Seeking Alpha
We cover over 5K calls/quarter
Profile| Send Message|
( followers)  

Starwood Hotels & Resorts (NYSE:HOT)

Q2 2008 Earnings Call

July 24, 2008 10:30 am

Executives

Frits D. Van Paasschen - Chief Executive Officer & President

Vasant M. Prabhu - Chief Financial Officer, Executive Vice President

Jason Korval - Vice President of Investor Relations

Analysts

Joseph Greff - JPMorgan

Celeste Brown - Morgan Stanley

David Katz - Oppenheimer Capital

Bill Crow - Raymond James

Shulay Ley-Pan - Lehman Brothers

William Truelove - UBS

Chris Woronka - Deutsche Bank

Will Marks - JMP Securities

Patrick Scholes - FBR Capital Markets

Operator

Good day everyone, and welcome to the Starwood Hotels & Resort’s first quarter 2008 earnings release conference call. Today’s call is being recorded. At this time, for opening remarks and introductions, I would like to turn the call over the vice president of investor relations, Jason Koval. Please go ahead sir.

Jason Koval

Thank you Kim and good morning everyone. Thanks for joining us this morning for Starwood’s second quarter 2008 earnings call. Joining me today I have

Frits van Paasschen, our CEO and Vasant Prabhu, our CFO.

We will be making statements on this call related to company plans, prospects, and expectations that constitute forward-looking statements under the Safe Harbor provision of the Securities Reform Act of 1995.

These forward-looking statements generally can be identified by phrases, such as, Starwood Resorts management believes, expects, anticipates, foresees, forecasts, estimates, or other words or phrases of similar import.

All such statements are based on our expectations as of today and should not be relied upon as representing our expectations, as of any other subsequent date. Actual results might differ from our discussion today.

I point you to our 10K and other SEC filings available from the SEC, or directly through our offices here and on our website of Starwoodhotels.com for some of the factors that could cause results to differ.

With that, I am pleased to turn the call over the Frits for his comments. Frits?

Frits van Paasschen

Thank you Jay, and thanks to all for joining us today for our second quarter call. We are calling you from Sao Palo, Brazil, having spent the past week in South America, evaluating the market, as well as meeting with partners.

On many occasions, we have talked in the past about our rapid growth in Asia-Pacific, and the Middle-East. But, we also see terrific growth potential for Starwood in this part of the world.

The purpose of this call is to walk you through our quarterly results and to share our outlook for the balance of the year. That said, I want to be clear that we believe Starwood is poised to deliver strong long term growth around the world, which is why we are spending time in South America.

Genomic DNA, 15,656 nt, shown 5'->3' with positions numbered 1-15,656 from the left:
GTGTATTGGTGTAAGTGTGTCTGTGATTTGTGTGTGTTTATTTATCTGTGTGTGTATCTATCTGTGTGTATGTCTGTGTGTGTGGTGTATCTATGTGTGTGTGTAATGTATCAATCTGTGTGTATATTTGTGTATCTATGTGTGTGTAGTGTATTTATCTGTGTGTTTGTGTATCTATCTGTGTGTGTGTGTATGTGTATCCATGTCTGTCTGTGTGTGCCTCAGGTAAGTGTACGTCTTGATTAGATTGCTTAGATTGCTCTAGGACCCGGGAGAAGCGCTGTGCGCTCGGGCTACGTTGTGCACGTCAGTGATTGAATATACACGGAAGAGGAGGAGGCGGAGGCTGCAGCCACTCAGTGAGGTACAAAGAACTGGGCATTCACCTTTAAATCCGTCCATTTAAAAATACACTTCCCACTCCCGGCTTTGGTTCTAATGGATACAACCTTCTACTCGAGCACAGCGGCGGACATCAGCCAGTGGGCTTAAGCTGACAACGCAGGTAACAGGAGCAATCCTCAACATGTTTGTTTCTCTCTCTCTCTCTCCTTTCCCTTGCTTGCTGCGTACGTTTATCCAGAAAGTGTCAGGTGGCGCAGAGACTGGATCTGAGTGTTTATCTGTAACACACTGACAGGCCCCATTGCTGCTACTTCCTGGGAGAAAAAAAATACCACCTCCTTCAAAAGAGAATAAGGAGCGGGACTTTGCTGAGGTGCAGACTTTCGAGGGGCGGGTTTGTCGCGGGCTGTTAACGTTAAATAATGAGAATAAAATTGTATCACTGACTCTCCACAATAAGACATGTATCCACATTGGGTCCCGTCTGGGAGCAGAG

We continue to work towards delivering our strategy, which we refer to as the Starwood journey, and we believe, will create great returns for our shareholders. But, back to second quarter results.

Starwood’s team of more than 155,000 associates, around the world, delivered diluted earnings per share of $0.56 and EBITDA of $299 million. We beat consensus estimates by $0.04 per share, and $11 million, respectively. We also out performed our competitors in terms of revpar.

Our international presence helps power our strong results, even as the U.S. economy decelerated. More to the point, we drove fee growth of 12% in positive year-on-year growth in owned hotel EBITDA, despite the U.S. slow down and some softness in Western Europe.

In my view, this corroborates what we have been saying for a while, the Starwood of 2008 is truly different from the Starwood of 2001. We are better positioned to manage to an economic downturn, having shifted away from owning hotels, particularly in the U.S., to managing and franchising an increasing global footprint.

Specifically, over 55% of our fees, and over 80% of our incentive fees, are generated outside of the United States. Globally, 75% of our fees are top line driven. Our results also reflect a sustained focus on brand building, and are skewed toward urbanized resort locations.

So, looking back on the quarter, business slowed down abruptly in May. And we can reasonably expect that the economic downturn, and its impact on our business, will persist for the remaining of this year, and into next year.

In anticipation of this, we have been taking a hard look at our cost structure, not just at the property level, but also across all of our expenses. Philosophically, our approach balances immediate savings, with making lasting changes in our way of doing business.

At our owned and managed properties, we have taken actions to cut costs without compromising the guest experience. This includes contingency plans, such as reduced operating hours, hiring freezes, and menu changes.